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16th of July 2018

Gaya Hidup



Jakarta, I'm Only Dancing | Jakarta Globe

Jakarta. In December 2017, a photo by Spanish photographer Joan de la Malla uploaded on Instagram went viral among Indonesian animal lovers. The photo showed two baby monkeys extending their arms to each other since their necks were chained to separate planks. De la Malla said the photo was part of his project to document animal cruelty on monkeys being trained for a street show called topeng monyet or "dancing monkeys" in Indonesia.

As may be you have already seen in other entries I am currently working on a project on enslaved macaques used in street shows in some cities of Indonesia. These macaques often live in awful conditions and are deprived of the social relationships that they need as a primates. With #jakartaanimalaidnetwork #jaan #joandelamalla #conservationphotography #animalwelfare #macaques #primates #primatesarenotpets #wildlifephotography #animals #streetshows #indonesia #monkeys #freedom #borntobewild

A post shared by Joan de la Malla (@joandelamalla) on Dec 6, 2017 at 12:49am PST

Many people felt sorry for the monkeys and shared the photo on social media, including Jakarta Animal Aid Network (JAAN), which had been fighting to ban topeng monyet in Indonesia for years.

The show is now banned in Jakarta, West Java and East Java. The organization is on its way to obtain a national ban.

Monkey Business

JAAN coordinator Benvika told The Jakarta Globe last week the organization began probing into this monkey business in 2009 after receiving more and more reports from Jakartans seeing topeng monyet buskers performing at the city's busy intersections.

"Topeng monyet used to be more popular in villages but they've infiltrated the city," Benvika said.

JAAN started investigating the topeng monyet troupes and found many worrying things about them. Aside from animal cruelty – monkeys are chained by their necks, dressed up and trained to ride bikes – there are the health hazards. The monkeys transfer diseases including tuberculosis, hepatitis and cacingan (worms).

"There were a lot of safety issues. The macaques can be very aggressive. If they escape, they can turn violent and bite. Very dangerous [to humans]," Benvika said.

JAAN forwarded the results of their investigation to the Environment and Forestry Ministry (KLHK), but as it turned out the ministry has no authority to confiscate long-tailed macaques (macaca fascicularis) – the type of monkeys trained for topeng monyet – because they are not classified as protected wildlife animals.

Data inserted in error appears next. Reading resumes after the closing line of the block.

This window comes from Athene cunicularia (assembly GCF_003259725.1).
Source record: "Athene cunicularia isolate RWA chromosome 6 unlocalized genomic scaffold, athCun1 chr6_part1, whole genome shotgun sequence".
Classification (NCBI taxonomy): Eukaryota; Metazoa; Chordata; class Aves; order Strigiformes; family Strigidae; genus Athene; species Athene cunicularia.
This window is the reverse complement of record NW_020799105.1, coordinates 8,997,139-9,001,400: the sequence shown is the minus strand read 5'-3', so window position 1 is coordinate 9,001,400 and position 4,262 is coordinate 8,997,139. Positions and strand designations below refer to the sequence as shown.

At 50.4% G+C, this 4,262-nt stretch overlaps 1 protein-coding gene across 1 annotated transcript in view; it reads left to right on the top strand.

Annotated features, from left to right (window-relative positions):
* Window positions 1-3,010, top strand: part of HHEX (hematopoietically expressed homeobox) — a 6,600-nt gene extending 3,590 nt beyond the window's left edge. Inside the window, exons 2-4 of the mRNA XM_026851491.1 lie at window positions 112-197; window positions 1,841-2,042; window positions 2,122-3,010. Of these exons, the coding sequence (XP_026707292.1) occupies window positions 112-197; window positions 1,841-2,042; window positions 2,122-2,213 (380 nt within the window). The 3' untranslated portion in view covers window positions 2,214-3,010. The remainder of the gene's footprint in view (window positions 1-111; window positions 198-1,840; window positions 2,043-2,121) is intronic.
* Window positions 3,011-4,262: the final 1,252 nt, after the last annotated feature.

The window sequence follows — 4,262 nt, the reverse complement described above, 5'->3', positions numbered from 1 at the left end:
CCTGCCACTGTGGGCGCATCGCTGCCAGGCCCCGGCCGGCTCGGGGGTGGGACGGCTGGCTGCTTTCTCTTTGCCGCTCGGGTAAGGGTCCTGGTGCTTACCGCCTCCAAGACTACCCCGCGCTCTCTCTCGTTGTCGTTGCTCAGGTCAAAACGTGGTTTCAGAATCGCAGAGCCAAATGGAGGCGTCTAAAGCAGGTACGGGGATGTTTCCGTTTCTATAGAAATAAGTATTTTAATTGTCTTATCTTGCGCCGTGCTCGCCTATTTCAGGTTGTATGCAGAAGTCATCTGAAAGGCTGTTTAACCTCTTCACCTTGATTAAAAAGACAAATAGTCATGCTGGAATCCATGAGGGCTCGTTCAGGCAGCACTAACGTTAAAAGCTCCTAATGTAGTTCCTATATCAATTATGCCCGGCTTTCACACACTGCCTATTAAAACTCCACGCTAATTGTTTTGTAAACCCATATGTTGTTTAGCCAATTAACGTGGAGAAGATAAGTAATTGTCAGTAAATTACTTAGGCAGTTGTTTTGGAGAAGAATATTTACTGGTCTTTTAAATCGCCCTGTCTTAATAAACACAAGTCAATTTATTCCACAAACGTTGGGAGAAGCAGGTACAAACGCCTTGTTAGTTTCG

JAAN then took up the issue with the Jakarta administration in 2013 when current Indonesian president Joko "Jokowi" Widodo was still its governor.

At the same time, JAAN tried to attract public attention to the issue with a campaign called "Jakarta Bebas Topeng Monyet" ("Free Jakarta From Dancing Monkeys").

That year, Jokowi ordered a ban on dancing monkeys in the capital.

"From then on, Satpol PP [Jakarta's municipal police] and the Animal Husbandry and Animal Health Department regularly held raids to catch topeng monyet buskers," Benvika said.

The buskers fled to neighboring cities. Reports pointed out most of them moved to locations in West Java.

JAAN's more ambitious campaign "Indonesia Bebas Topeng Monyet" ("Free Indonesia From Dancing Monkeys") in 2015 persuaded the West Java provincial administration to sign a memorandum of understanding (MoU) banning topeng monyet troupes.

"West Java is vast, so we also made agreements with the cities and districts, Cirebon, Tasikmalaya and soon Bekasi. Bekasi has already agreed [to ban dancing monkeys] and we'll make it official after Idul Fitri. They've asked for some time to educate the buskers, that's okay," Benvika said.

In May this year, KLHK’s Natural Resources and Ecosystem Conservation Center also released a letter urging regional Natural Resources Conservation Centers (BKSDA) to discipline topeng monyet troupes with help from NGOs, police, Satpol PP and the media.

In response to the letter, the East Java BKSDA has issued an official ban on topeng monyet.